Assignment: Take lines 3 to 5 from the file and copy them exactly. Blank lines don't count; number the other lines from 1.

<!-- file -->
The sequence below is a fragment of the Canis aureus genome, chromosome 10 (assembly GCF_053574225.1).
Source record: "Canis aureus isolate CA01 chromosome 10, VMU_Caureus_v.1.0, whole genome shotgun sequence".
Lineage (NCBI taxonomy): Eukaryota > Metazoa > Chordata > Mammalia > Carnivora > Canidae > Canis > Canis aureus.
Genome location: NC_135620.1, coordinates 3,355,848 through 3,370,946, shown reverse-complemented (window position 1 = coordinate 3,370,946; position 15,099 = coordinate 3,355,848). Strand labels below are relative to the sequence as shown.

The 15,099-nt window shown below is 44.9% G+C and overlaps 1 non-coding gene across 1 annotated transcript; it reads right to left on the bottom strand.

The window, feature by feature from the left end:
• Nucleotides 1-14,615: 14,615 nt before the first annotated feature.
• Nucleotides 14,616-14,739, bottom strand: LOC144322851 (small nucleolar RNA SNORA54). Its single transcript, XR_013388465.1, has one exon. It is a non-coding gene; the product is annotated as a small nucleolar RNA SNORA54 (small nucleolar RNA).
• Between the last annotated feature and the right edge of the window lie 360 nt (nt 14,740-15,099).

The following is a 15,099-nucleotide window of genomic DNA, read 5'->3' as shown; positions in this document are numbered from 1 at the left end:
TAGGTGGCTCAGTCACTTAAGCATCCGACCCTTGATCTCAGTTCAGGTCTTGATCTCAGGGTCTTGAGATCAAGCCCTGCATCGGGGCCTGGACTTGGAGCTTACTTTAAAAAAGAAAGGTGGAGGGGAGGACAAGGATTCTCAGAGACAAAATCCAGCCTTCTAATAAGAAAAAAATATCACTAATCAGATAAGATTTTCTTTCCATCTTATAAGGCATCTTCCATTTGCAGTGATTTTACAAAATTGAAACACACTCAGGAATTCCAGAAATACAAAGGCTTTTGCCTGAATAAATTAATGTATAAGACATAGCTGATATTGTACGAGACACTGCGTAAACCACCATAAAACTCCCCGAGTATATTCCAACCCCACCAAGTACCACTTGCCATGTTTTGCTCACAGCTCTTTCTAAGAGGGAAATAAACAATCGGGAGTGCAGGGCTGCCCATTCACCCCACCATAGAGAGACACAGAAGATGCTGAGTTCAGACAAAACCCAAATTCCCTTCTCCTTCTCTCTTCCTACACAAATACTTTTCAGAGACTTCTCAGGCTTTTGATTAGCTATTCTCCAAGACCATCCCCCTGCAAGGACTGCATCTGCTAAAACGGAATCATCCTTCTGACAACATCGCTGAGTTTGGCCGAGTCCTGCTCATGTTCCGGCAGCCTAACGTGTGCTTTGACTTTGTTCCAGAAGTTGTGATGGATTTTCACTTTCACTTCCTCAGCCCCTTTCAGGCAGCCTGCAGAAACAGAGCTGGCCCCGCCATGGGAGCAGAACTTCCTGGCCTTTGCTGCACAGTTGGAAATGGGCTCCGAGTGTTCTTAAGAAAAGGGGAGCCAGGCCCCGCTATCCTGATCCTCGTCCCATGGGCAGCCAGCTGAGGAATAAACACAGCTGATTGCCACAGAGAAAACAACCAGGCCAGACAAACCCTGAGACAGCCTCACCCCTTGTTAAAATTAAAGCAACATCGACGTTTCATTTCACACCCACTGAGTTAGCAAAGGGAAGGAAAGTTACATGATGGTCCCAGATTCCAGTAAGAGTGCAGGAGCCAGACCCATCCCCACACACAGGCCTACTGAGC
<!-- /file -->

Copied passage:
Lineage (NCBI taxonomy): Eukaryota > Metazoa > Chordata > Mammalia > Carnivora > Canidae > Canis > Canis aureus.
Genome location: NC_135620.1, coordinates 3,355,848 through 3,370,946, shown reverse-complemented (window position 1 = coordinate 3,370,946; position 15,099 = coordinate 3,355,848). Strand labels below are relative to the sequence as shown.

The 15,099-nt window shown below is 44.9% G+C and overlaps 1 non-coding gene across 1 annotated transcript; it reads right to left on the bottom strand.